While the album will undoubtedly disappoint fans less inclined to repeated listens , it also marks a wonderful, strange new territory for the band. Masterfully balancing Turner’s naturally nonplussed persona while fully indulging his starry-eyed imagination, you get the sense that Turner might be inherently narcissistic enough to one day lose the plot, it’s just that he’s not bothered enough fame to ever let it come to fruition. As time passes, ‘Tranquillity’ will stand up as a cohesive, unique piece from one of Britain’s most ethereal minds at his creative apex.

Conversely, some bands never feel the need to take an abrupt left turn in their artistic pursuits. ‘Beach House” the dream-pop duo from Baltimore, have been unleashing perfect summer daydream music over the course of their previous six albums, with only minor thematic and sonic tweaks. It comes by no surprise that their seventh album — conveniently called “7” —  represents no bold departure from the calming, spacey tried and true ‘Beach House’ formula. Over 11 sprawling, intimate tracks the album takes you back into the cozy cosmos that the duo always seems able to lull you back into exploring. Listening to a ‘Beach House’ album is like the adult version of having a bed time story read to you by your parent; you can pay close attention, but what matters most is that your comfy and at peace. Unlike Turner, where the fun is all in the details.

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‘Beach House’ really hit their stride as they close out the album with arguably my favourite stretch of music released this year through tracks 8–11. They don’t get points for reinventing the wheel, but they manage to make the record feel unique in an already polished discography, while still maintaining the signature Beach House feeling.

‘Arctic Monkey’s’ are probably a bit more popular than they are critically adored, and ‘Beach House’ are probably a bit more critically adored than they are popular. But, while they occupy completely different spaces in the cultural landscape — they both see the album as paramount, and the rubric from which artistic accomplishment is graded. On ‘7’, ‘Beach House’ adjust their sound, but only enough to make it feel fresh, rather than stripping it down top to bottom. ‘Arctic Monkeys’ on the other hand, have clearly spent these last five years clearly changing and growing, barely resembling the band that once busted through the doors of pop-culture with the iconically catchy “I Bet That You Look Good on the Dance Floor”.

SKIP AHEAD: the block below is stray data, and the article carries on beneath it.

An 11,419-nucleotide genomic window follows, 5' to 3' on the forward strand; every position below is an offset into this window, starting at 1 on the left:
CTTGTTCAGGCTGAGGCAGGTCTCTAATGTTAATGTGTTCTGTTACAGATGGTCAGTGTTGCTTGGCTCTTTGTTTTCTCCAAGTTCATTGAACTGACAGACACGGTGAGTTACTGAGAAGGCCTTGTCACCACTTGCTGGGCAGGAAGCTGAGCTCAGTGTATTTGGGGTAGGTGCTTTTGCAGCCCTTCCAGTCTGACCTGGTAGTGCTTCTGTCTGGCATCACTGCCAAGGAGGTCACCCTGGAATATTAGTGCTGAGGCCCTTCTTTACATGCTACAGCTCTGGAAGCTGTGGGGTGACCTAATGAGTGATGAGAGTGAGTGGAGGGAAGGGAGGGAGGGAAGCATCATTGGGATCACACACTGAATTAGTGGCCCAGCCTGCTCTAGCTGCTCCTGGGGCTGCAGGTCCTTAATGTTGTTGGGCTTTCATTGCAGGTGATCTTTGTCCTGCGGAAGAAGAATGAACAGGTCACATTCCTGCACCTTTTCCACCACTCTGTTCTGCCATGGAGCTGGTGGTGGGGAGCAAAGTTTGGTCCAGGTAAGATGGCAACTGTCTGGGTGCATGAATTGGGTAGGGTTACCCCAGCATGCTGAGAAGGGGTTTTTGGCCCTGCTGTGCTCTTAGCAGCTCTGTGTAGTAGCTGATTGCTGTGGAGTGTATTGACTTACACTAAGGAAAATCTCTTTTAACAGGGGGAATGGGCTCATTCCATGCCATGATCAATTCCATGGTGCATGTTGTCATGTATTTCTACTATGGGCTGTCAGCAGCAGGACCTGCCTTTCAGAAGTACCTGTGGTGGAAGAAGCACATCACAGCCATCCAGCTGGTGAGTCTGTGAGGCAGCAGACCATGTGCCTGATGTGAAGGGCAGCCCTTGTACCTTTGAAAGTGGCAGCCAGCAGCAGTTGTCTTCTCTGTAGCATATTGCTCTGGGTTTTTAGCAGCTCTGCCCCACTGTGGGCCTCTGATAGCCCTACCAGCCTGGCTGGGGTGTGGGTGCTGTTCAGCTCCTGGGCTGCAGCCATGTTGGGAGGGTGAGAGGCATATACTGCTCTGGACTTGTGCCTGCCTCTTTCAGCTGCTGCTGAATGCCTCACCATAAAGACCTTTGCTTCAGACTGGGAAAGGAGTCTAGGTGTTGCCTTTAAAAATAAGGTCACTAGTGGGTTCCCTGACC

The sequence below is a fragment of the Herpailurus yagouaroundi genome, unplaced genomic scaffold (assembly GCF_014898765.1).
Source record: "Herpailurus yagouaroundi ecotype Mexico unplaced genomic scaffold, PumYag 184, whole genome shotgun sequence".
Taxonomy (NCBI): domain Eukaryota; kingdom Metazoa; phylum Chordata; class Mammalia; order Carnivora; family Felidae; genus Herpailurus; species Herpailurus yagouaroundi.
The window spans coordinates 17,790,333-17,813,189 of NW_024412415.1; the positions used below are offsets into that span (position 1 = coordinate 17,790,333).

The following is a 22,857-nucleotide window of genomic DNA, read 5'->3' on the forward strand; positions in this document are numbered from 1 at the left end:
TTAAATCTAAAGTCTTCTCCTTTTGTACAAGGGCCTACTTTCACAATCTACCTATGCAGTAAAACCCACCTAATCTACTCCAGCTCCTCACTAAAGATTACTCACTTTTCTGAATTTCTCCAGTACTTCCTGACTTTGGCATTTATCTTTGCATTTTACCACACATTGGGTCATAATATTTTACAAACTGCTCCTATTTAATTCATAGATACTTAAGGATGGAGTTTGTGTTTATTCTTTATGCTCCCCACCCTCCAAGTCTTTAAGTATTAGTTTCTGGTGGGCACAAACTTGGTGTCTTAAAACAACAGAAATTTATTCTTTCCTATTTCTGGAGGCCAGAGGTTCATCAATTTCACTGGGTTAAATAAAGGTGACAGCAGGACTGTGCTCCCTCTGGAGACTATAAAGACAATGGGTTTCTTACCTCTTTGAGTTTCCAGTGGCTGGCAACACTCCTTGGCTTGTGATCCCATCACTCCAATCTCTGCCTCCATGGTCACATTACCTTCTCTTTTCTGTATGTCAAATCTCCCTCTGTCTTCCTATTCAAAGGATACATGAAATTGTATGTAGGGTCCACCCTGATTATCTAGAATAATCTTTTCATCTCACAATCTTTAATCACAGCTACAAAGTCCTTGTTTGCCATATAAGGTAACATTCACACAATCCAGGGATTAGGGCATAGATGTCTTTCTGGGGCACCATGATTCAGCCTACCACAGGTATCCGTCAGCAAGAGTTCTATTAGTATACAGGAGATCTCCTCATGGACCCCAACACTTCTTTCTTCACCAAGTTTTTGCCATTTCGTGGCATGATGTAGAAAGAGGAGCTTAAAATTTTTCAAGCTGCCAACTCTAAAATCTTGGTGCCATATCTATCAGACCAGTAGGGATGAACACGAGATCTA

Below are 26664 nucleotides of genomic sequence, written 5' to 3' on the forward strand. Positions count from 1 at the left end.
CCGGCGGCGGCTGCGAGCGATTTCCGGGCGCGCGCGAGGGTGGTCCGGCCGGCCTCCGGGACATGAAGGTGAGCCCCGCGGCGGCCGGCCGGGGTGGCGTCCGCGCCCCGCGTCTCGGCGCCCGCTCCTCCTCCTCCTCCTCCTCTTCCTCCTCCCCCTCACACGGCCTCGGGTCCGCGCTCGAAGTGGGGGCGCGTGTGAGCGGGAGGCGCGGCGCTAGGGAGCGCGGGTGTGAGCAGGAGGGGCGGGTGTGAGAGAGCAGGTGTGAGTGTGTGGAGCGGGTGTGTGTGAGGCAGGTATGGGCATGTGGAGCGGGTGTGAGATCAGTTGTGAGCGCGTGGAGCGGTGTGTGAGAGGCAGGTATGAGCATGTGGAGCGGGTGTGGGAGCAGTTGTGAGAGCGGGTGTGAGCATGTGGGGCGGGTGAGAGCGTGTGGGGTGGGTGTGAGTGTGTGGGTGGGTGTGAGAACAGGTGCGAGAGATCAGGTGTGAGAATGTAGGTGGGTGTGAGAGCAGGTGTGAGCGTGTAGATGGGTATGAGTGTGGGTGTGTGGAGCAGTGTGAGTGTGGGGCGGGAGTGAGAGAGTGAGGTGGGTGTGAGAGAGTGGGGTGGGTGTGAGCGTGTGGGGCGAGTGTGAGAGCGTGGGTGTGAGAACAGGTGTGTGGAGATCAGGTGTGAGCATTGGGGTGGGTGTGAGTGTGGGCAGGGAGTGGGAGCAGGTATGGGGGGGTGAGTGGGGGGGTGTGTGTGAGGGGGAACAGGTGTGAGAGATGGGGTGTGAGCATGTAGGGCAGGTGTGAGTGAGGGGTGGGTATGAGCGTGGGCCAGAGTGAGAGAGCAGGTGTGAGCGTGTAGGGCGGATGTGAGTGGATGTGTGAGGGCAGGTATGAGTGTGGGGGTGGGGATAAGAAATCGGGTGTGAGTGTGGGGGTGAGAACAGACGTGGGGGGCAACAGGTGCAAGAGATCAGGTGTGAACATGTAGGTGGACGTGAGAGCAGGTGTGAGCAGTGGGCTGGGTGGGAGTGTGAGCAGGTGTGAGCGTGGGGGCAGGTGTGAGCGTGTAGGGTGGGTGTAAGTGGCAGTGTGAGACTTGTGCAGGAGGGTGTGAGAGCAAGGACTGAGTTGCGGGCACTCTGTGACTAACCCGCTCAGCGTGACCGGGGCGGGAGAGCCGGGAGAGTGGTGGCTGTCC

Genuine artists at the height of their gifts provide a welcome break from the inconceivably long and grotesque stream-thirsting projects from pop and raps biggest names these days. New projects from Migos and Post Malone have a combined run time of 169 minutes and 42 tracks , despite neither artist having particularly much to say across 20 combined tracks , let alone 42. By way of comparison, the new Beach House and Arctic Monkey’s projects combine for 88 minutes and 22 songs. Whatever the reception to albums such as ‘Tranquility’ and ‘7’ may be, Arctic Monkey’s commitment to designing and adventuring new spheres of music, and Beach House’s latest trip to their musical well, are something to appreciate.